The remaining claims in the Reeves matter are Respondent’s violations of Colo. RPC 1.1, 1.3, 1.4(a)-(b), 1.5(b), 1.15(a) & (c), and 8.4(d). At the sanctions hearing, Respondent admitted that she "made the indiscretion of agreeing to take the case when [she] didn’t understand the full magnitude of the issues involved." She testified that she informed Reeves she would not begin work on his matter until she received the full retainer, but due to a deadline she attempted to enter her appearance before receiving full payment. In addition, she testified that she faxed an entry of appearance to the court but later learned she was required to electronically file that document. Respondent explained that she had depended on her paralegal, who left her employ, to file documents electronically and to manage her COLTAF accounts. Although she claimed she was hamstrung by Reeves’s failure to give her the information she needed to proceed with the representation, she admitted she made a mistake that harmed Reeves. The facts established by the complaint, coupled with Respondent’s own testimony, lead the Court to the conclusion that all of Respondent’s misconduct in the Reeves matter was knowing for purposes of the ABA Standards; although she did not mean to violate the ethical rules or to harm her client, she had "conscious awareness of the nature or attendant circumstances of [her] conduct."11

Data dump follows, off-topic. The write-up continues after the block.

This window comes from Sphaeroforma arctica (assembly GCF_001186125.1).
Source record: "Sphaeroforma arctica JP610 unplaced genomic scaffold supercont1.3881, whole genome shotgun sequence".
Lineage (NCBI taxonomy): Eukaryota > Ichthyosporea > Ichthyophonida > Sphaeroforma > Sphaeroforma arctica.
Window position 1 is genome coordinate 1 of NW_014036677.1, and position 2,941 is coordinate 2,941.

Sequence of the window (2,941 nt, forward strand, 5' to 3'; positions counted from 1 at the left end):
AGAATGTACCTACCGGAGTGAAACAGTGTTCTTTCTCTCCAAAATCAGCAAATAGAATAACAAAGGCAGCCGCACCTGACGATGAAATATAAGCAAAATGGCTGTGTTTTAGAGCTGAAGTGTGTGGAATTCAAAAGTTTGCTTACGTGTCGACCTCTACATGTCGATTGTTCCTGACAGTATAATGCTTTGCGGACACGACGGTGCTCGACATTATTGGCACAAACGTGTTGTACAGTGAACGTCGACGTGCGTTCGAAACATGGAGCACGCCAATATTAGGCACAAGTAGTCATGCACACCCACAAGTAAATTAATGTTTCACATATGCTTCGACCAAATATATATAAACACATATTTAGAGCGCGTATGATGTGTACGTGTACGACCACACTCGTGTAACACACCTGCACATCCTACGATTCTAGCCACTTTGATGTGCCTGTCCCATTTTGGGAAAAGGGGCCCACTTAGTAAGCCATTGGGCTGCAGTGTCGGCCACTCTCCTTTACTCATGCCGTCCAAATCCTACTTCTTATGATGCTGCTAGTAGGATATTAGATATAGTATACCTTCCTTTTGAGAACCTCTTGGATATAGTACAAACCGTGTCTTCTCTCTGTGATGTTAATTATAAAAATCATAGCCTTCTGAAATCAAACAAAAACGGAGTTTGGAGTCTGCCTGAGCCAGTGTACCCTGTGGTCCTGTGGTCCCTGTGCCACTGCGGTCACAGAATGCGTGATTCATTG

Turning to the Mantos matter, Respondent testified that Mantos had agreed to inform the court Respondent was her attorney, that the judicial division hearing Mantos’s case operated in an especially informal matter, and that Respondent did not know of the hearing scheduled for May 19, 2011. This testimony, however, conflicts with the facts in the People’s complaint, which establish that Mantos informed Respondent of the hearing scheduled for May 19, 2011, and that Respondent failed to attend the hearing or take other appropriate action. As such, the Court must find Respondent knowingly failed to diligently represent Mantos. The Court also concludes that Respondent knowingly failed to safeguard Mantos’s retainer.

Finally, Respondent testified that she did not understand the rules governing COLTAF accounts. But licensed attorneys are duty-bound to learn the Rules of Professional Conduct, and the Court finds that Respondent violated Colo. RPC 1.15(a), (i), and (j) knowingly.

Injury: The People’s complaint establishes that Reeves lost all rights under his $62,000.00 mechanic’s lien and that his claims for damages of approximately $100.000.00 were dismissed. It is unclear whether Reeves would have succeeded on those claims had he enjoyed the benefit of competent counsel. The Court finds that Respondent caused Reeves actual injury by converting $1,500.00 and she caused him serious potential injury by depriving him of the opportunity to pursue his claims. Respondent testified that Mantos re-filed her case and secured a positive outcome. Respondent also testified that she helped Mantos by alerting her to an error in her original pro se filing. The Court concludes that Respondent’s misconduct did not significantly harm Mantos’s legal interests, but Mantos did suffer the loss of her $500.00 retainer. Finally, Respondent’s COLTAF account violations caused potential harm by placing an untold number of clients’ funds at risk, and Respondent caused some harm to the legal profession by causing opposing counsel to waste resources and by impeding the People’s investigation.